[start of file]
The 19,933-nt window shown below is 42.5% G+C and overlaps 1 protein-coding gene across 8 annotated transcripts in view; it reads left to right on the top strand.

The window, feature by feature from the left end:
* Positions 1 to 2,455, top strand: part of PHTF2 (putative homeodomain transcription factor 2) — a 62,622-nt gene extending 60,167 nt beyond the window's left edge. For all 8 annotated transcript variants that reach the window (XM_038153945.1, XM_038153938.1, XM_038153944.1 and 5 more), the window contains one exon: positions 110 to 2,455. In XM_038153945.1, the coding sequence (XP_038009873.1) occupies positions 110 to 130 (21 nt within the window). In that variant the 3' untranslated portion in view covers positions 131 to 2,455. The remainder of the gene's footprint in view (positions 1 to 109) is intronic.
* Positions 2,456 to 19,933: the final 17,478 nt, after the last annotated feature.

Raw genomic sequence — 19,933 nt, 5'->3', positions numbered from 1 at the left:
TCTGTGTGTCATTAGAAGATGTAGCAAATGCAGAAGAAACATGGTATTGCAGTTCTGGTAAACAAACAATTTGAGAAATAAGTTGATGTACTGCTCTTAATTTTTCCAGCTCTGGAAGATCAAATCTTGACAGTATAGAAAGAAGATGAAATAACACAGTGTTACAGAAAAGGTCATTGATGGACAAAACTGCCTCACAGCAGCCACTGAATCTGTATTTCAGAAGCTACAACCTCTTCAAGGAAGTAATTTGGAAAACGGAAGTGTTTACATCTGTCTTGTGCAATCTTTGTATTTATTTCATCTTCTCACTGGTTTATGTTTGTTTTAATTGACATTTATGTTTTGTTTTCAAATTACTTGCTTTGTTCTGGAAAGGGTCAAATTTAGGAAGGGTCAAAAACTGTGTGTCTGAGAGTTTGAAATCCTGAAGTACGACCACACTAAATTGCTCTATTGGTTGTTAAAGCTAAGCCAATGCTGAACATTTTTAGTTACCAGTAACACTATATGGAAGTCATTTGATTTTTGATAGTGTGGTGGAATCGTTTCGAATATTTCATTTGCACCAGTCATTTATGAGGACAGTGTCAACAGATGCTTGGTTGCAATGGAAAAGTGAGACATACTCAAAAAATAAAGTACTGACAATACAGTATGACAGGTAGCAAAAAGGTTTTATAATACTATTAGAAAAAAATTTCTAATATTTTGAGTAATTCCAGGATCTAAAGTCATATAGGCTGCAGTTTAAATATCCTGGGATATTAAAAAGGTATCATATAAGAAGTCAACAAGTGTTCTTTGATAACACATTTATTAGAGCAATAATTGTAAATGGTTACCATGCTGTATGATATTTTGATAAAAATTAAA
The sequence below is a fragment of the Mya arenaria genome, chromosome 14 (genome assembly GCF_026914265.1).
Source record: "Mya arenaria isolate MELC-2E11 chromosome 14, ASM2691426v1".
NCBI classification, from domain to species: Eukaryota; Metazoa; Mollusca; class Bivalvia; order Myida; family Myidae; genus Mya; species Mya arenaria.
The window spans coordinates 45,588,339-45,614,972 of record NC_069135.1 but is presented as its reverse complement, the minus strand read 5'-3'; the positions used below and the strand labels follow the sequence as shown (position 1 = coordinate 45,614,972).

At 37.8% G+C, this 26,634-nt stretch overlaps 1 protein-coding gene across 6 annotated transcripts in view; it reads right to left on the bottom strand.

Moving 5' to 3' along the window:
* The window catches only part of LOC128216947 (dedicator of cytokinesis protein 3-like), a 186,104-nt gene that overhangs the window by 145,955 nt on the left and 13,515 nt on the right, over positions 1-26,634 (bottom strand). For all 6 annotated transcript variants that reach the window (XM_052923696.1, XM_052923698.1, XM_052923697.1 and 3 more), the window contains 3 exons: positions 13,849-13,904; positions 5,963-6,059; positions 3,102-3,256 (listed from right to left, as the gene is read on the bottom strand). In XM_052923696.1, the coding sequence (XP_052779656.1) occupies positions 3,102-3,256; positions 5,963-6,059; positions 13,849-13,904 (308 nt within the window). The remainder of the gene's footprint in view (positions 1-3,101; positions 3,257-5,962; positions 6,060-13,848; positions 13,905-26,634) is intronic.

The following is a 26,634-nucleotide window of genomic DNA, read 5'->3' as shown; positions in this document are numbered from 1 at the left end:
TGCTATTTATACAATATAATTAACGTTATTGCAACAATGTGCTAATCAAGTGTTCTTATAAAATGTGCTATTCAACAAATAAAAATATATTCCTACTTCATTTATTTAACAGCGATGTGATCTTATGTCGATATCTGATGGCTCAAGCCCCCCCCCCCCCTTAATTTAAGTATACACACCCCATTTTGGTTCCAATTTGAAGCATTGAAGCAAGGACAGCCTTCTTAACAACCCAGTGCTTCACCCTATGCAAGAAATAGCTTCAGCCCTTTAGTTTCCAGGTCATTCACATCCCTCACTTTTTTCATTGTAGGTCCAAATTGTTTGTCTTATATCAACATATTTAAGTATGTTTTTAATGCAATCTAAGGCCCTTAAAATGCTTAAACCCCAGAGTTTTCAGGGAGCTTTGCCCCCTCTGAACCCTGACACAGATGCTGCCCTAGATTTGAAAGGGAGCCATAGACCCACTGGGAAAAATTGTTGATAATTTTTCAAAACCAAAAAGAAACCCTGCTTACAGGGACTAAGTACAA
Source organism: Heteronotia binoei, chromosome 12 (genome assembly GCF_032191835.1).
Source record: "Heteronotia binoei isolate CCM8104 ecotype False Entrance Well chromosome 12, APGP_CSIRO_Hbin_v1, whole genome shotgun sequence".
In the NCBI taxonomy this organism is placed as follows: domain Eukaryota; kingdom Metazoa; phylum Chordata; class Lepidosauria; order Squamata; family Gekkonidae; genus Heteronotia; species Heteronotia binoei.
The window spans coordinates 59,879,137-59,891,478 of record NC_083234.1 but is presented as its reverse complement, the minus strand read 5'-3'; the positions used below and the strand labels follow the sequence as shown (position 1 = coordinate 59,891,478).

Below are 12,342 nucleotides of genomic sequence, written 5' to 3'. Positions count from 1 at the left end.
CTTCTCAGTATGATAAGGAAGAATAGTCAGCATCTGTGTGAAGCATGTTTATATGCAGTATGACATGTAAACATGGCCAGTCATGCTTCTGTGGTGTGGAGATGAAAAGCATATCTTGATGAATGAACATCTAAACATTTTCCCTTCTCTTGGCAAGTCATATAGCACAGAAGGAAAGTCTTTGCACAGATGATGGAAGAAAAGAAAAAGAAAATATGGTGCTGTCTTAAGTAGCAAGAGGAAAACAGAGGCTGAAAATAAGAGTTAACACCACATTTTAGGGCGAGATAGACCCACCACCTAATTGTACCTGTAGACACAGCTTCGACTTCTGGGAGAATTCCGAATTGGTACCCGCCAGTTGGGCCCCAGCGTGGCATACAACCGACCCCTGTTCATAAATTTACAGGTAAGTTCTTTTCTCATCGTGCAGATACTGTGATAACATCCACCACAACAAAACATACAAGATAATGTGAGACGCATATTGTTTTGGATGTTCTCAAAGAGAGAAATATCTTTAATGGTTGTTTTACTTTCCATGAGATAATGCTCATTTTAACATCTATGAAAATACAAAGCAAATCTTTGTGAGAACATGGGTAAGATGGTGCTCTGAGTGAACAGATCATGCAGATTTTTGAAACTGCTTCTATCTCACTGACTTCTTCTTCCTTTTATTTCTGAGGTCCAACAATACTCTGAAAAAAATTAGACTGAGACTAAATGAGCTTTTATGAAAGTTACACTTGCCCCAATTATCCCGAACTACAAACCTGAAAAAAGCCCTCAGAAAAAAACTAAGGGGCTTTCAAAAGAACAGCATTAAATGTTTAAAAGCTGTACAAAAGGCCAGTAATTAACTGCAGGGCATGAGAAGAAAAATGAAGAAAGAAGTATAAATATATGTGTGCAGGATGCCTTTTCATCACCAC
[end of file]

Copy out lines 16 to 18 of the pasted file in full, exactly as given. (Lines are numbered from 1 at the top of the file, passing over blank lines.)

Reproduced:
Source organism: Heteronotia binoei, chromosome 12 (genome assembly GCF_032191835.1).
Source record: "Heteronotia binoei isolate CCM8104 ecotype False Entrance Well chromosome 12, APGP_CSIRO_Hbin_v1, whole genome shotgun sequence".
In the NCBI taxonomy this organism is placed as follows: domain Eukaryota; kingdom Metazoa; phylum Chordata; class Lepidosauria; order Squamata; family Gekkonidae; genus Heteronotia; species Heteronotia binoei.